Rabbits make wonderful companions! Rather than buying a rabbit for sale at a pet store or rabbit breeder, adopting a rabbit from an animal shelter or rescue organization is the perfect way to add a rabbit to your family. Today’s rabbits are indoor, spayed/neutered and litter box trained. But how do you know if your home right for a rabbit? Here are some questions to ask yourself before you adopt a Rabbit, from our friends over at the House Rabbit Society.
Do you have OTHER ANIMALS animals that could scare, wound or kill a rabbit? (Many dogs were bred to capture small animals.) Rabbits can die of fright!
Do you have the TIME AND ENERGY to care for a rabbit? They are high maintenance companions. Every day, twice a day they need green veggies, pellets, water, and hay. Their litter box needs cleaning every two days. Rabbits are social and need human or rabbit company and plenty of space to run around.
ARE YOU PREPARED to care for a rabbit who lives 10+ years? What will happen to your rabbit when you move, get married, have kids? What if your kids lose interest? Your rabbit cannot survive without you.
DOES EVERYONE in your family want a rabbit? Does anyone have asthma, allergies or hay fever? People are rarely allergic to rabbits but may be allergic to the hay they eat.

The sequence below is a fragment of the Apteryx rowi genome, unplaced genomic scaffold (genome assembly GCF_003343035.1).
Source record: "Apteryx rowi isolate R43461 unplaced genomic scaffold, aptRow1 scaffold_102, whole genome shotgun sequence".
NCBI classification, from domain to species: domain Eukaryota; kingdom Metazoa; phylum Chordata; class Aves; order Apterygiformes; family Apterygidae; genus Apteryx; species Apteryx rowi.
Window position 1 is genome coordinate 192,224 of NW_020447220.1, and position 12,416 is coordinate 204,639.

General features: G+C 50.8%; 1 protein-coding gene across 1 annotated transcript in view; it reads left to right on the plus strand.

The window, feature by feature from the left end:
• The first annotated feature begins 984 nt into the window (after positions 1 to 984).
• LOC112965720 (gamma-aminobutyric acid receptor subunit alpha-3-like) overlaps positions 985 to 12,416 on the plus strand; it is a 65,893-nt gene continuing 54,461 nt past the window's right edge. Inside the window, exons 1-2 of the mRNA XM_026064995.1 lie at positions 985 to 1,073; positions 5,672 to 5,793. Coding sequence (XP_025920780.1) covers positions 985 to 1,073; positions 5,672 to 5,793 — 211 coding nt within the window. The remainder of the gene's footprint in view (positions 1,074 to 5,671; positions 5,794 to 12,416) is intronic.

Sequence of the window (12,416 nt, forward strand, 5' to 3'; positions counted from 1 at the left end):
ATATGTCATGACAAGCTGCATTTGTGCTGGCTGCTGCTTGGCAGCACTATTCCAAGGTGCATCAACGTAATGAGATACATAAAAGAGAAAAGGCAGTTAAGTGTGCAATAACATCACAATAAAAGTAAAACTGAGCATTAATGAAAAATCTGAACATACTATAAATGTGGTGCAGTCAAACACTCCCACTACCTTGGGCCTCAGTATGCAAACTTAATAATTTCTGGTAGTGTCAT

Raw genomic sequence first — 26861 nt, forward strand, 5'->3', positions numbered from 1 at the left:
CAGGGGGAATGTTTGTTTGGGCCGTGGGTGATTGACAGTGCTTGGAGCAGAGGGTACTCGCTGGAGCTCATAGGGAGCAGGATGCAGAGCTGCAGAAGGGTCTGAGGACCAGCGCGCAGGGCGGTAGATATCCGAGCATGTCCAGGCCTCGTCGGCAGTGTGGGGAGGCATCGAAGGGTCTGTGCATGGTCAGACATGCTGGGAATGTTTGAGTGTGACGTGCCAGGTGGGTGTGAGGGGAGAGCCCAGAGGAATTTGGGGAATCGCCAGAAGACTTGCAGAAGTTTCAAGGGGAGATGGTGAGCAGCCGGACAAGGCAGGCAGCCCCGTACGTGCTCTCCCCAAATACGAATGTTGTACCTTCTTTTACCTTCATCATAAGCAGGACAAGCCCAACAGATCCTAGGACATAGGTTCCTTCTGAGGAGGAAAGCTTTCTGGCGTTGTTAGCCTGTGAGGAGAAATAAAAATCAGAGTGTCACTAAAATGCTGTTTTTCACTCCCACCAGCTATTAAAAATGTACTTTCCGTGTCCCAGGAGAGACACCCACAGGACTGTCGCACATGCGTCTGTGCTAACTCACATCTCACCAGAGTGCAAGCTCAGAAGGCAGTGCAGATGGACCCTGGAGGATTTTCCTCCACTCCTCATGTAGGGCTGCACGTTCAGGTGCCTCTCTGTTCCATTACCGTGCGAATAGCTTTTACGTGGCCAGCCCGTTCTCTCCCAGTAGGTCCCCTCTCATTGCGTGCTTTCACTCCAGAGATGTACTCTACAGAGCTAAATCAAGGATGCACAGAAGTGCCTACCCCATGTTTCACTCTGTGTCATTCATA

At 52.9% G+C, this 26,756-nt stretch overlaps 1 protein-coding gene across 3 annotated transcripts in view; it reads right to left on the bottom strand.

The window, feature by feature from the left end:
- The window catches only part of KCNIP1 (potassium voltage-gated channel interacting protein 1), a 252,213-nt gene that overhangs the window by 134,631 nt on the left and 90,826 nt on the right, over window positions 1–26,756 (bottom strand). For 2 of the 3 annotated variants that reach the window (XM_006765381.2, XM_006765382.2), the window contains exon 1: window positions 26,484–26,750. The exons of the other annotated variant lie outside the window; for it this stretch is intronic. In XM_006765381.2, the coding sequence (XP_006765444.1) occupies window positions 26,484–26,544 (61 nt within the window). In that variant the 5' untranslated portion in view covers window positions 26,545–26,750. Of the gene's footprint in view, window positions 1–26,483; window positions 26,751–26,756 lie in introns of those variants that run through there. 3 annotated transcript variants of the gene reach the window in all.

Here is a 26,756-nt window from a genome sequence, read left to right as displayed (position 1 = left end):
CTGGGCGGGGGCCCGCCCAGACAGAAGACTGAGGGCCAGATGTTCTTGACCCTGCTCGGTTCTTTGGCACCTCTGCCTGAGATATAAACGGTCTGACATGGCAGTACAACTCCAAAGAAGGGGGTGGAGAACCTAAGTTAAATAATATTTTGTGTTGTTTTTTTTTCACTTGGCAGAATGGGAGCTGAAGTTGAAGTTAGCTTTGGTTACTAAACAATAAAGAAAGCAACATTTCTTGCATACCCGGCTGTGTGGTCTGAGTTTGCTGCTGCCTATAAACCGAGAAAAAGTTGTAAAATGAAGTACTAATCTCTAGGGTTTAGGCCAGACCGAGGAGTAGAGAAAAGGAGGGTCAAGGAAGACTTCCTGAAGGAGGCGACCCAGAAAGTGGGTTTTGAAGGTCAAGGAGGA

Can you AFFORD the supplies and medical care your bunny needs? Rabbits can cost $50-$100 per month for supplies alone. Vet care for rabbits is more expensive than dogs and cats. Spaying and neutering a rabbit costs more too (unless you adopt from a reputable rescue or shelter).
If you RENT your home, does your landlord allow rabbits? Will you move if you have to?
Do you have ENOUGH ROOM for a rabbit? You’ll need a space at least 4×4 ft (minimum) or a room for your rabbit. Rabbits need to get out of their pen to exercise daily, and need daily social interaction to stay happy and healthy.
Is your home BUNNY-PROOFED with electrical and computer cords covered or placed out of reach? Have houseplants and dangerous chemicals been moved to safe places? Anything in your rabbit’s room may be chewed by your bun!
Will you be available to SUPERVISE children when they’re around the rabbit? Rabbits are easily injured when picked up by someone who doesn’t know how. Rabbits can bite and scratch when frightened.
BEFORE YOU ADOPT, have all your supplies in place.
WHEN YOU ADOPT, ask questions! Rescues are happy to help!
Excerpted from House Rabbit Society (http://www.rabbit.org) materials.
There’s a lot to know when you provide a home for a rabbit. You’ll need to learn what to feed them, how much exercise and attention your rabbit needs and many other important things about how to live beside and care for a house rabbit. Rescues can give you the information you need to have a happy (er, hoppy!), healthy, active rabbit friend.
A great resource is the House Rabbit Society at rabbit.org.